James Ashworth is deployed to Afghanistan

Military portrait of James Ashworth
Lance Cpl. James Ashworth. (Photo Credit: British Ministry of Defence / Wikimedia Commons / Open Government License 3)

With the British military fully engaged in Afghanistan, James Ashworth got his opportunity to serve and prove he belonged within the ranks of the British paratroopers. The elite servicemen have a long tradition, which dates back to World War II, when they fought for the survival of the United Kingdom.

Having served in the military since 2006, it was a ’12 deployment that lead Ashworth to rise above the ranks of the common and into the hallowed halls of the recipients of the Victoria Cross. This deployment took him to Helmand province, the scene of some of the fiercest fighting of the entire war.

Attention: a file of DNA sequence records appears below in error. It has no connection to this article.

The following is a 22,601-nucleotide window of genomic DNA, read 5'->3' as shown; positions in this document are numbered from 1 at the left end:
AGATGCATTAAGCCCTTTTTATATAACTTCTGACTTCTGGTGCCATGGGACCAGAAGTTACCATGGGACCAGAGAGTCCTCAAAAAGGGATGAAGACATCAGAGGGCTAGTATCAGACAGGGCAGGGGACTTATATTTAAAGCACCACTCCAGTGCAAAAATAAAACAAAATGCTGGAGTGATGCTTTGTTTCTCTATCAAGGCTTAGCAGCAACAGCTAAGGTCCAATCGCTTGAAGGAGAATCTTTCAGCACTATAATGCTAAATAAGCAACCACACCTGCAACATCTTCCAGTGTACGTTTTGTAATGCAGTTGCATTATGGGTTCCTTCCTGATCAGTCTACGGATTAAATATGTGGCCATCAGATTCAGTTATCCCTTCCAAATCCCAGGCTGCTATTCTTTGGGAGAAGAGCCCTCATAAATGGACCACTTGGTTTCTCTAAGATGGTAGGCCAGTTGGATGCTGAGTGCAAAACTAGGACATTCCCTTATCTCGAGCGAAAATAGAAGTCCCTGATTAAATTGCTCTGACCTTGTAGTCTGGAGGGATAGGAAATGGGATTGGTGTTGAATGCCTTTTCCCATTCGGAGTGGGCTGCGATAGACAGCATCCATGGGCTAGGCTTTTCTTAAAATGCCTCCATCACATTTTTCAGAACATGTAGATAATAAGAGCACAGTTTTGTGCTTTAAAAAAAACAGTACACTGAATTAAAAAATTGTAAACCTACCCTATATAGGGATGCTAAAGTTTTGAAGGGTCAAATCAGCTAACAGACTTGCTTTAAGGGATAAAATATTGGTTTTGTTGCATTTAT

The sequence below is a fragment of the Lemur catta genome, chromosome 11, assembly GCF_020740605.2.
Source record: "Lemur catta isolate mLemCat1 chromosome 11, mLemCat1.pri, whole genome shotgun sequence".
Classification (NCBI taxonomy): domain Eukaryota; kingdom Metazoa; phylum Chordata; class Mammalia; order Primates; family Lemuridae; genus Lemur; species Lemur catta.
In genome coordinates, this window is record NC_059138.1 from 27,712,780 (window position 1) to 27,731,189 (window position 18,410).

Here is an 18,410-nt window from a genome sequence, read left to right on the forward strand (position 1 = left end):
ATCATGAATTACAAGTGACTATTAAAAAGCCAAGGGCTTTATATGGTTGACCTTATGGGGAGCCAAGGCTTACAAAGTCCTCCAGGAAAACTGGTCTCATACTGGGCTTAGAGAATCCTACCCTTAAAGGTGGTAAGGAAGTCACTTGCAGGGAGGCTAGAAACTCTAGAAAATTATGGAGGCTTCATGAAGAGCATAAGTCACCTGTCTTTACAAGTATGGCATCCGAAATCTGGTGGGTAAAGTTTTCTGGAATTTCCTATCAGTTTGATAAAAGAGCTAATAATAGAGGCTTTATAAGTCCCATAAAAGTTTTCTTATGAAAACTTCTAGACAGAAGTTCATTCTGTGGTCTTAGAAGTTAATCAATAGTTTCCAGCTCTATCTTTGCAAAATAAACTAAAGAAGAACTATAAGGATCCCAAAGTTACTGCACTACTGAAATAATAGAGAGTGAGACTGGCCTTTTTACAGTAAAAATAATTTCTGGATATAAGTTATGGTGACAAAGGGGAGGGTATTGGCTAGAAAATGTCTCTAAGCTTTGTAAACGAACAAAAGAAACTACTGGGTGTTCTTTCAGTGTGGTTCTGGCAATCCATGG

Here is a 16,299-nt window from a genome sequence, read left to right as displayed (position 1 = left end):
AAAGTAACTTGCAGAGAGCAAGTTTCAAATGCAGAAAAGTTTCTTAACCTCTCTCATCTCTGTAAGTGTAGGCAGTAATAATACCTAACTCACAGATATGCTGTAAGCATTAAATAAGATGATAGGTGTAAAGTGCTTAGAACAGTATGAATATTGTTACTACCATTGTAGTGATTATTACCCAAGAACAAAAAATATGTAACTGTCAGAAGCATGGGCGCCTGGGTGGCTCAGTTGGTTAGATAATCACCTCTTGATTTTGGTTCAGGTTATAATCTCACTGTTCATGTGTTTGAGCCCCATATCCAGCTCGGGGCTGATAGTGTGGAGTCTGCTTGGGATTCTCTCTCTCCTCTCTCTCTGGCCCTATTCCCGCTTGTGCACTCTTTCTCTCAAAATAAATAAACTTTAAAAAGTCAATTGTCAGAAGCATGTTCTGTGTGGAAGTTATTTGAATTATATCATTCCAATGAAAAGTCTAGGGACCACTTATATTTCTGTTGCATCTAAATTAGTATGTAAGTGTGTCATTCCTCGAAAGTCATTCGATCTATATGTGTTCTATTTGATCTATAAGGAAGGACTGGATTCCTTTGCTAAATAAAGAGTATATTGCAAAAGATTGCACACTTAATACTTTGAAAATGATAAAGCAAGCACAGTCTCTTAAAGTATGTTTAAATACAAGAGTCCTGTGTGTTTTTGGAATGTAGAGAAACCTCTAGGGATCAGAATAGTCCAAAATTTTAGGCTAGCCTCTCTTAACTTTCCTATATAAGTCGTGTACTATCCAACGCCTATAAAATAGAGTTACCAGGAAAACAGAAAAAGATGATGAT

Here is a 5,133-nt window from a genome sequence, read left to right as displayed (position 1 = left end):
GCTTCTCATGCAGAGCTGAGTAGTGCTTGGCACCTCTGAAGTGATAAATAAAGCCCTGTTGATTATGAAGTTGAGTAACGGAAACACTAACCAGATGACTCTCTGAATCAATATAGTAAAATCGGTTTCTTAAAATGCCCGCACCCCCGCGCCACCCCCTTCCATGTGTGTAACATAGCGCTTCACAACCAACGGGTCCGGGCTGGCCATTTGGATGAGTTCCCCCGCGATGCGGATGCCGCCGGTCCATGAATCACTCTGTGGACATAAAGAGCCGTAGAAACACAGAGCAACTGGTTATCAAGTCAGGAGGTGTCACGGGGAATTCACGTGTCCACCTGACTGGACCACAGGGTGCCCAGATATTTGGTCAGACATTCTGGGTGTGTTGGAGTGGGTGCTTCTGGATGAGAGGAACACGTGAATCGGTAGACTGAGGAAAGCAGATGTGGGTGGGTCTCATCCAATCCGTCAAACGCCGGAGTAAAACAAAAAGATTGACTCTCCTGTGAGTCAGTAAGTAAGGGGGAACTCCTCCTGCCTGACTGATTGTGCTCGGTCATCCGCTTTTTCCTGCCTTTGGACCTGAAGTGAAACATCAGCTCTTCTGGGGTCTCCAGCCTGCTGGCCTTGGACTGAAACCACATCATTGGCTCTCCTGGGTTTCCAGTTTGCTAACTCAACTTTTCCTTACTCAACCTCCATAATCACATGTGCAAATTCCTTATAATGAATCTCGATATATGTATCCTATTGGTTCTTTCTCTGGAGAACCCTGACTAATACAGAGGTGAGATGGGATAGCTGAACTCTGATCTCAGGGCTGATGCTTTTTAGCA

While the NATO troops could routinely take any territory they wished, the ground they gained was rarely held for long without a continual presence, as the Taliban seemed to rise from the ashes and give them a fierce fight. The fighting in Helmand province afforded many awards to those who fought there, due to the sheer nature of what it took to hold this ground.

Getting close to the fight

Two Grenadier Guardsmen aiming their weapons
Grenadier Guardsmen performing an operation in Helmand province, Afghanistan, 2007. (Photo Credit: Marco Di Lauro / Getty Images)

On June 13, 2012, as part of the reconnaissance platoon of the First Battalion, Grenadier Guards, James Ashworth’s team was sent to take out a dreaded sniper group that had been firing upon British soldiers for days. Ordered to capture or kill, with the latter preferred, he and the others were inserted near a village in the Nahr-e Saraj district.